Have You Ever Slept on Sheep's Wool? : And Other Stories from the Reservation by Gail L. Soderquist by Gail L. Soderquist - Read Online

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Have You Ever Slept on Sheep's Wool? - Gail L. Soderquist

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Not too long ago I pulled a yellow, folded, tee-shirt out of the very back of my bottom dresser drawer. I stared at it for many minutes.

On the front of it were the words, 7th Grade Teacher - Piñon Middle School. On the back were many names and words in black and red magic marker.

Mrs. Soderquist, you’ve been very cool. Keep up your teachings and good luck. Michelle.

Sodteach! You’ve been a kool teacher. Later, Leland.

Ms. Soderquist, good luck. Keep teaching. Roman.

Have a nice summer and good luck next year with the crazy kids. Paula.

The names included Faith, Colleen, Vince, Deanna, Audrey, Cornelius, Jerome, and many others. I slowly moved my hands over the shirt, over the names, and closed my eyes to try and remember the faces. It seemed like such a long time ago that these kids were part of my everyday life, and that I had lived for awhile in the land of the Diné.

Almost ten years ago I embarked on an adventure that changed my life. I didn’t realize it so much at the time, but in retrospect I see that it changed the way I look at the world, other cultures, and at people and life in general.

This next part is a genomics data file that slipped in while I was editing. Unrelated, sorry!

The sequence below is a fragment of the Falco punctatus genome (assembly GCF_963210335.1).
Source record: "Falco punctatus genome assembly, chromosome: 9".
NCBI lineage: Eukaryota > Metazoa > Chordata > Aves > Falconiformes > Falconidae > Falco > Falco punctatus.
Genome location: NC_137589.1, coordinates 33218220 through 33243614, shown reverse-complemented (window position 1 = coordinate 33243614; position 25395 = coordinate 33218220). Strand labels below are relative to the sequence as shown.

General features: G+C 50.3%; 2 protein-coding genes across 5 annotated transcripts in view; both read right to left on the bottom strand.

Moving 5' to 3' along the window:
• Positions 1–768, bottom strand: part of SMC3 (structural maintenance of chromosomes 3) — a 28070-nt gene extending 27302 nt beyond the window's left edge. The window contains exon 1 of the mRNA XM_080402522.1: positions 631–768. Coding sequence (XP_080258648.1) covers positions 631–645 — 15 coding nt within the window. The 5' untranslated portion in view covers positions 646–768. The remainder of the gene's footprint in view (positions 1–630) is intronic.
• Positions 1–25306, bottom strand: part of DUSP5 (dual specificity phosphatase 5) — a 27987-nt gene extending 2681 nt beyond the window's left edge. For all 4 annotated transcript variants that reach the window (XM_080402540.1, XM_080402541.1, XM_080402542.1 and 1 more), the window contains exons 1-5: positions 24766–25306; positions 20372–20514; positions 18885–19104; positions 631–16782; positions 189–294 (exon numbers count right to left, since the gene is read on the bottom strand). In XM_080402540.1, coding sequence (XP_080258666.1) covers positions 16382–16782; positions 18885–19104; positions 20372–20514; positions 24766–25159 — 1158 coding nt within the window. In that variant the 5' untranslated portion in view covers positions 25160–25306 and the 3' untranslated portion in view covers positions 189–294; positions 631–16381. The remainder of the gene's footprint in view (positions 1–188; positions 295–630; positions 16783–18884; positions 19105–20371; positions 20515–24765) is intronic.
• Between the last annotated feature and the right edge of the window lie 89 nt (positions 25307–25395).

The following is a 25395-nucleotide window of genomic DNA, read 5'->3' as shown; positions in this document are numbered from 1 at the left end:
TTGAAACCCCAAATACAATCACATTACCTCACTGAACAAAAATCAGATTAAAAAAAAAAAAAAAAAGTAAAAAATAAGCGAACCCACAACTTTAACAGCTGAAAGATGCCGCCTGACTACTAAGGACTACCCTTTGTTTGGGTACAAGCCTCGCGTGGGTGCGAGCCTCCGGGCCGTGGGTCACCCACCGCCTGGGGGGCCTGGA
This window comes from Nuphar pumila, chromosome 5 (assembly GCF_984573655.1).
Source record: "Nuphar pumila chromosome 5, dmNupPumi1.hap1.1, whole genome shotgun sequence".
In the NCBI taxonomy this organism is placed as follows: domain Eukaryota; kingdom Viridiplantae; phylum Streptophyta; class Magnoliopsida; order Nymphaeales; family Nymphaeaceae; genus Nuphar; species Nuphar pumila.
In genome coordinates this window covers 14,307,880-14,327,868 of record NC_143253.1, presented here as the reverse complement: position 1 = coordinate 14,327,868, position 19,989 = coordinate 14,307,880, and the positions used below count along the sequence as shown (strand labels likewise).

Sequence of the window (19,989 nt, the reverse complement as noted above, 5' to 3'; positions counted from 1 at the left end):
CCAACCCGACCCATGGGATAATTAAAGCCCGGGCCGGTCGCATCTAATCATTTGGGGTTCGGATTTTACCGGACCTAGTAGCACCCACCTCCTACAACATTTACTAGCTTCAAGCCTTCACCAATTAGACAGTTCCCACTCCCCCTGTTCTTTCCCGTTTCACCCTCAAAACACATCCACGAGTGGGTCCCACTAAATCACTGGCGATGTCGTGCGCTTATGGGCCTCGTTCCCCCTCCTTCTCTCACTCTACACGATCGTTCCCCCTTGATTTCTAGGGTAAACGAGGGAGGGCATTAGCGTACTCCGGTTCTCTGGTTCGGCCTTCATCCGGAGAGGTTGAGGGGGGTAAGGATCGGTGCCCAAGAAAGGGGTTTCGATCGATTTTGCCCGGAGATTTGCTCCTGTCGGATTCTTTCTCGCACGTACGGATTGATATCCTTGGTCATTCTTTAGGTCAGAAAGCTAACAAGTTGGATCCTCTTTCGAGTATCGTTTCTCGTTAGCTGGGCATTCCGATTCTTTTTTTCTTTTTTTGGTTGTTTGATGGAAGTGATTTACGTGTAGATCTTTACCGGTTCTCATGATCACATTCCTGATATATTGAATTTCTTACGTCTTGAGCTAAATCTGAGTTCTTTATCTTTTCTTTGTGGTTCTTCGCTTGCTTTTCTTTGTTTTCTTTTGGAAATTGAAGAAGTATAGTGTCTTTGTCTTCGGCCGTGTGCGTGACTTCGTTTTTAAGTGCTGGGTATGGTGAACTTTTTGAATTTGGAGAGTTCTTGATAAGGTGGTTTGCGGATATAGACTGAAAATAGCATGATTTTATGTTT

I had been working at a school in Flagstaff, AZ and although I enjoyed it, I yearned to be teaching my own classes full time. So when I learned of a teaching position open on the nearby Navajo reservation, I applied for it. It would only be for six months, the rest of the school year, so I thought the commute would not be so bad. I thought I would be able to put up with whatever came my way.

The interview with the principal was done by phone.

So you think you want to teach science and math? he asked.

I answered, YES.

Little did I know what I was getting myself into!

Commuting to the reservation or the Rez, as it is commonly called, was not a piece of cake by any means. It was a challenge and sometimes hardship for my family. I was extremely thankful to them for putting up with the wild schedule for six months.

I would leave Flagstaff late Sunday afternoons with my freshly laundered clothes and supplies, and return back home on Friday evenings. Usually the weather and roads cooperated, but not always.

This book of memories is dedicated to the special teachers in Piñon who helped me survive my adventure.

Also to my former students, even though they will never read this. I was always proud of them and loved them for the individuals that they were.

For my parents Roger and Edna, I give thanks. They instilled in me God’s love for ALL people, no matter how different they might be, and the importance of truly caring for them.

Most importantly,